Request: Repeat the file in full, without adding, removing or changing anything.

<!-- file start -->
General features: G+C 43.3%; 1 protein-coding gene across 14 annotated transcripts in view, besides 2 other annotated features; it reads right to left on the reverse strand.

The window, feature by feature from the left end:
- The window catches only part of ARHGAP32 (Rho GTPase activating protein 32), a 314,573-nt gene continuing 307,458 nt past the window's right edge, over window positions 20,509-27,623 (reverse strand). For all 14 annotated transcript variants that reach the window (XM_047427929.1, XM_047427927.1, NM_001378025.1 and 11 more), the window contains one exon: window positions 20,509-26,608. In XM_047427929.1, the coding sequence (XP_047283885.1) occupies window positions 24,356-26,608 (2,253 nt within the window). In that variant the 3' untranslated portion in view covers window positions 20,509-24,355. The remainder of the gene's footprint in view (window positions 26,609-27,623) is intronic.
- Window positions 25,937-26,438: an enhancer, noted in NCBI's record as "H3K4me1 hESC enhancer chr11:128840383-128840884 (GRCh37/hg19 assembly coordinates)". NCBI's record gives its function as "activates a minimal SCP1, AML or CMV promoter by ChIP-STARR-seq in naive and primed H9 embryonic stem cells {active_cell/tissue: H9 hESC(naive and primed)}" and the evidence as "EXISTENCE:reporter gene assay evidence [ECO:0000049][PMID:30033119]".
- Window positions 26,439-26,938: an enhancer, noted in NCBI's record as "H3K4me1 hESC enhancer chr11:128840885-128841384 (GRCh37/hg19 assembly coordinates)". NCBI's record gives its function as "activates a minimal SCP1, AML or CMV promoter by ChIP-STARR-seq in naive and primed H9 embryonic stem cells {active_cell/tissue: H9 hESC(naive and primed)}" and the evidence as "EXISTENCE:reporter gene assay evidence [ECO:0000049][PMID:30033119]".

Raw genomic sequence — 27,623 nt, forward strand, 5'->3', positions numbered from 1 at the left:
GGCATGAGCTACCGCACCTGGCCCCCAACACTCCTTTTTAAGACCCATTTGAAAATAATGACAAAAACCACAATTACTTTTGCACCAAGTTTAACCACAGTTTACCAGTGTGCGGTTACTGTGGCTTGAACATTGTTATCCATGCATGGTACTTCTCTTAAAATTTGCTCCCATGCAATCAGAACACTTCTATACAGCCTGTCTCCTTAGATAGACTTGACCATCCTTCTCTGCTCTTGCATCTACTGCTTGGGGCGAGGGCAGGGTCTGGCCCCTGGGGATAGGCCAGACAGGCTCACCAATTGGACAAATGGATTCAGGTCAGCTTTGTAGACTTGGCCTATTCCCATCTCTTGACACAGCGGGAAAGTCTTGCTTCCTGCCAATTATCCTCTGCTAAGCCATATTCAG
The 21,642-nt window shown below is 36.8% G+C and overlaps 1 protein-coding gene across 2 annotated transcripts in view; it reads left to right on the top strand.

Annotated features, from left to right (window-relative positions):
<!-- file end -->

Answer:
General features: G+C 43.3%; 1 protein-coding gene across 14 annotated transcripts in view, besides 2 other annotated features; it reads right to left on the reverse strand.

The window, feature by feature from the left end:
- The window catches only part of ARHGAP32 (Rho GTPase activating protein 32), a 314,573-nt gene continuing 307,458 nt past the window's right edge, over window positions 20,509-27,623 (reverse strand). For all 14 annotated transcript variants that reach the window (XM_047427929.1, XM_047427927.1, NM_001378025.1 and 11 more), the window contains one exon: window positions 20,509-26,608. In XM_047427929.1, the coding sequence (XP_047283885.1) occupies window positions 24,356-26,608 (2,253 nt within the window). In that variant the 3' untranslated portion in view covers window positions 20,509-24,355. The remainder of the gene's footprint in view (window positions 26,609-27,623) is intronic.
- Window positions 25,937-26,438: an enhancer, noted in NCBI's record as "H3K4me1 hESC enhancer chr11:128840383-128840884 (GRCh37/hg19 assembly coordinates)". NCBI's record gives its function as "activates a minimal SCP1, AML or CMV promoter by ChIP-STARR-seq in naive and primed H9 embryonic stem cells {active_cell/tissue: H9 hESC(naive and primed)}" and the evidence as "EXISTENCE:reporter gene assay evidence [ECO:0000049][PMID:30033119]".
- Window positions 26,439-26,938: an enhancer, noted in NCBI's record as "H3K4me1 hESC enhancer chr11:128840885-128841384 (GRCh37/hg19 assembly coordinates)". NCBI's record gives its function as "activates a minimal SCP1, AML or CMV promoter by ChIP-STARR-seq in naive and primed H9 embryonic stem cells {active_cell/tissue: H9 hESC(naive and primed)}" and the evidence as "EXISTENCE:reporter gene assay evidence [ECO:0000049][PMID:30033119]".

Raw genomic sequence — 27,623 nt, forward strand, 5'->3', positions numbered from 1 at the left:
GGCATGAGCTACCGCACCTGGCCCCCAACACTCCTTTTTAAGACCCATTTGAAAATAATGACAAAAACCACAATTACTTTTGCACCAAGTTTAACCACAGTTTACCAGTGTGCGGTTACTGTGGCTTGAACATTGTTATCCATGCATGGTACTTCTCTTAAAATTTGCTCCCATGCAATCAGAACACTTCTATACAGCCTGTCTCCTTAGATAGACTTGACCATCCTTCTCTGCTCTTGCATCTACTGCTTGGGGCGAGGGCAGGGTCTGGCCCCTGGGGATAGGCCAGACAGGCTCACCAATTGGACAAATGGATTCAGGTCAGCTTTGTAGACTTGGCCTATTCCCATCTCTTGACACAGCGGGAAAGTCTTGCTTCCTGCCAATTATCCTCTGCTAAGCCATATTCAG
The 21,642-nt window shown below is 36.8% G+C and overlaps 1 protein-coding gene across 2 annotated transcripts in view; it reads left to right on the top strand.

Annotated features, from left to right (window-relative positions):